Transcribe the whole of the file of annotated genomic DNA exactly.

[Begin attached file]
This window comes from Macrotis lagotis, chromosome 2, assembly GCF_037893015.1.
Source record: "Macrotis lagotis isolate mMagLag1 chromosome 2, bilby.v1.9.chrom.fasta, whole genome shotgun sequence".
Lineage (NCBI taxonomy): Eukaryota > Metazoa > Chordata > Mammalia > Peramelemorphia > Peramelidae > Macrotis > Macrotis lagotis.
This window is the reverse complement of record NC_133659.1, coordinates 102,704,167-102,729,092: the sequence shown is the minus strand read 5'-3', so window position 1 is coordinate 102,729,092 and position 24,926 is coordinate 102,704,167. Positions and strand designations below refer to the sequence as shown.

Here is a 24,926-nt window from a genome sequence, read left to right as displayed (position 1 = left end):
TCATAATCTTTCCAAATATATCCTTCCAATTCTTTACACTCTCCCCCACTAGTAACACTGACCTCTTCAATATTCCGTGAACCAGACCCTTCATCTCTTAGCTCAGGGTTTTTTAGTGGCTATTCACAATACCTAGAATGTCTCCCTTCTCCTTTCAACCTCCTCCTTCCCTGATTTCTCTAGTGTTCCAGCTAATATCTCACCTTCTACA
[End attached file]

This window comes from Macrotis lagotis, chromosome 2, assembly GCF_037893015.1.
Source record: "Macrotis lagotis isolate mMagLag1 chromosome 2, bilby.v1.9.chrom.fasta, whole genome shotgun sequence".
Lineage (NCBI taxonomy): Eukaryota > Metazoa > Chordata > Mammalia > Peramelemorphia > Peramelidae > Macrotis > Macrotis lagotis.
This window is the reverse complement of record NC_133659.1, coordinates 102,704,167-102,729,092: the sequence shown is the minus strand read 5'-3', so window position 1 is coordinate 102,729,092 and position 24,926 is coordinate 102,704,167. Positions and strand designations below refer to the sequence as shown.

Here is a 24,926-nt window from a genome sequence, read left to right as displayed (position 1 = left end):
TCATAATCTTTCCAAATATATCCTTCCAATTCTTTACACTCTCCCCCACTAGTAACACTGACCTCTTCAATATTCCGTGAACCAGACCCTTCATCTCTTAGCTCAGGGTTTTTTAGTGGCTATTCACAATACCTAGAATGTCTCCCTTCTCCTTTCAACCTCCTCCTTCCCTGATTTCTCTAGTGTTCCAGCTAATATCTCACCTTCTACA